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Article published June 26, 2013
New rules aim to rid schools of junk foods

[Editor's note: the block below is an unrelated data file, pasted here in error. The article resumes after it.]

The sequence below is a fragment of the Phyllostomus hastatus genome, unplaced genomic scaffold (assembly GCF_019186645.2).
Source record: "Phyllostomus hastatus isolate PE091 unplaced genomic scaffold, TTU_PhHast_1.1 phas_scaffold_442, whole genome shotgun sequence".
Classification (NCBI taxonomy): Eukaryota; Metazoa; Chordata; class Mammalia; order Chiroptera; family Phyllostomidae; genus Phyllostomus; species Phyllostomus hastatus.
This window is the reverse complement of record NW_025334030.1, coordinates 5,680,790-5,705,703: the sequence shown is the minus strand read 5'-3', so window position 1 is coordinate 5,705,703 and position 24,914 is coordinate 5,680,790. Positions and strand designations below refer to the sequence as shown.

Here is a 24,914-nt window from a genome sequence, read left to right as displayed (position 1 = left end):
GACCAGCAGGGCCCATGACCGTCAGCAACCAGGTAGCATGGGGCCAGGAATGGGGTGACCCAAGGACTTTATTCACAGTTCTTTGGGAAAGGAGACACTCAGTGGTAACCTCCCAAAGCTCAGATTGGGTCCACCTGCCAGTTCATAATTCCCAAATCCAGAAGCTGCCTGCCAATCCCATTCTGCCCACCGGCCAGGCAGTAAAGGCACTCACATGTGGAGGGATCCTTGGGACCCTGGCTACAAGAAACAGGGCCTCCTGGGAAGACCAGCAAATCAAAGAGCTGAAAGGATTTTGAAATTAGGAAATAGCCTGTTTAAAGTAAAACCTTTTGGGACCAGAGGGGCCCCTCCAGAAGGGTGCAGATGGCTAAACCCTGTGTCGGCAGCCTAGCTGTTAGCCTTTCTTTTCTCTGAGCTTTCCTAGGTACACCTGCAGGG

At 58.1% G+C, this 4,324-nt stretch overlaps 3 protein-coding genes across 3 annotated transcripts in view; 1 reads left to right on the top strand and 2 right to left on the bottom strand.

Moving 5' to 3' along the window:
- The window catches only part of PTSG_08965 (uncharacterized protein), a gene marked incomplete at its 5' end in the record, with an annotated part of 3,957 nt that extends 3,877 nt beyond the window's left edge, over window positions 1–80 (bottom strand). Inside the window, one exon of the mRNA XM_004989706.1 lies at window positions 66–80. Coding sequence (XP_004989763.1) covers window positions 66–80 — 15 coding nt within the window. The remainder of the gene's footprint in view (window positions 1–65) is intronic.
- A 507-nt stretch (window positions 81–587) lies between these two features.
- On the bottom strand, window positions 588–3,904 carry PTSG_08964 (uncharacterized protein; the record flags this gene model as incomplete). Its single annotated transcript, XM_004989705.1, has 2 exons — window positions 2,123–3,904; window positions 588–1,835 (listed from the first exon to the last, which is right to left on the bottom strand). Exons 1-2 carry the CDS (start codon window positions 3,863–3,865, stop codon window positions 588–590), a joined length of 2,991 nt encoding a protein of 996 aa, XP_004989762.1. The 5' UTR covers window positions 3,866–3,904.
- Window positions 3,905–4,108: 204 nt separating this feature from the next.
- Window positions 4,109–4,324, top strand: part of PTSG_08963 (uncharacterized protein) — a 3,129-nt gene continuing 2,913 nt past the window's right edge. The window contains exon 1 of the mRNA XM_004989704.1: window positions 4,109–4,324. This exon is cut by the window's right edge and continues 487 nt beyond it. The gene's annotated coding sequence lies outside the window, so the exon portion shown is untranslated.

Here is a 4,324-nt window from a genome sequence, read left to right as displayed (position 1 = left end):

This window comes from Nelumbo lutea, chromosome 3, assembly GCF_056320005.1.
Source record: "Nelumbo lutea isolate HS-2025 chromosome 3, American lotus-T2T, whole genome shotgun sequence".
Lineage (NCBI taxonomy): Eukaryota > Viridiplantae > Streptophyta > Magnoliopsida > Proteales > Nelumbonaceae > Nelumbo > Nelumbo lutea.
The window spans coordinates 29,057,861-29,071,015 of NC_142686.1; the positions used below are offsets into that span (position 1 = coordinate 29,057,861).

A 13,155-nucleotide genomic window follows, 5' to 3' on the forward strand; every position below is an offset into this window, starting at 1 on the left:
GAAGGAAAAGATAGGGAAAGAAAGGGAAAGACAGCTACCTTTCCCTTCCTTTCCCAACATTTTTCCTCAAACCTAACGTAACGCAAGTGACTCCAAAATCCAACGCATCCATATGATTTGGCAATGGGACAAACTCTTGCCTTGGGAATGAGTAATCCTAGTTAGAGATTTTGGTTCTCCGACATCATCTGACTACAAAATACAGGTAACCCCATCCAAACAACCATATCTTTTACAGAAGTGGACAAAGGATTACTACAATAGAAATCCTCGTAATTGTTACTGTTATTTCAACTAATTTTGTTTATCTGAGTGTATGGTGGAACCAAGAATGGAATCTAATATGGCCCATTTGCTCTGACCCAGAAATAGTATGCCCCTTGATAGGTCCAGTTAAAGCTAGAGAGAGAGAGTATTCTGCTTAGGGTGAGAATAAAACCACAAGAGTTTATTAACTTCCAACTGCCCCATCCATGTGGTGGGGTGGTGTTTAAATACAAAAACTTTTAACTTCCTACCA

WASHINGTON — High-calorie sports drinks and candy bars will be removed from school vending machines and cafeteria lines as soon as next year, replaced with diet drinks, granola bars and other healthier items. The Agriculture Department said today that for the first time it will make sure that all foods sold in the nation’s 100,000 schools are healthier by expanding fat, calorie, sugar and sodium limits to almost everything sold during the school day. That includes snacks sold around the school and foods on the “a la carte” line in cafeterias, which never have been regulated before. The new rules, proposed in February and made final this week, also would allow states to regulate student bake sales. The rules, required under a child nutrition law passed by Congress in 2010, are part of the government’s effort to combat childhood obesity. The rules have the potential to transform what many children eat at school. Current standards already regulate the nutritional content of free and low-cost school breakfasts and lunches that are subsidized by the federal government, but most lunchrooms also have the “a la carte” lines that sell other foods — often greasy foods like mozzarella sticks and nachos. Under the rules, those lines could offer healthier pizzas, low-fat hamburgers, fruit cups or yogurt, among other foods that meet the standards. One of the biggest changes under the rules will be a near-ban on high-calorie sports drinks, which many beverage companies added to school vending machines to replace high-calorie sodas that they pulled in response to criticism from the public health community. The rule would only allow sales in high schools of sodas and sports drinks that contain 60 calories or less in a 12-ounce serving, banning the highest-calorie versions of those beverages.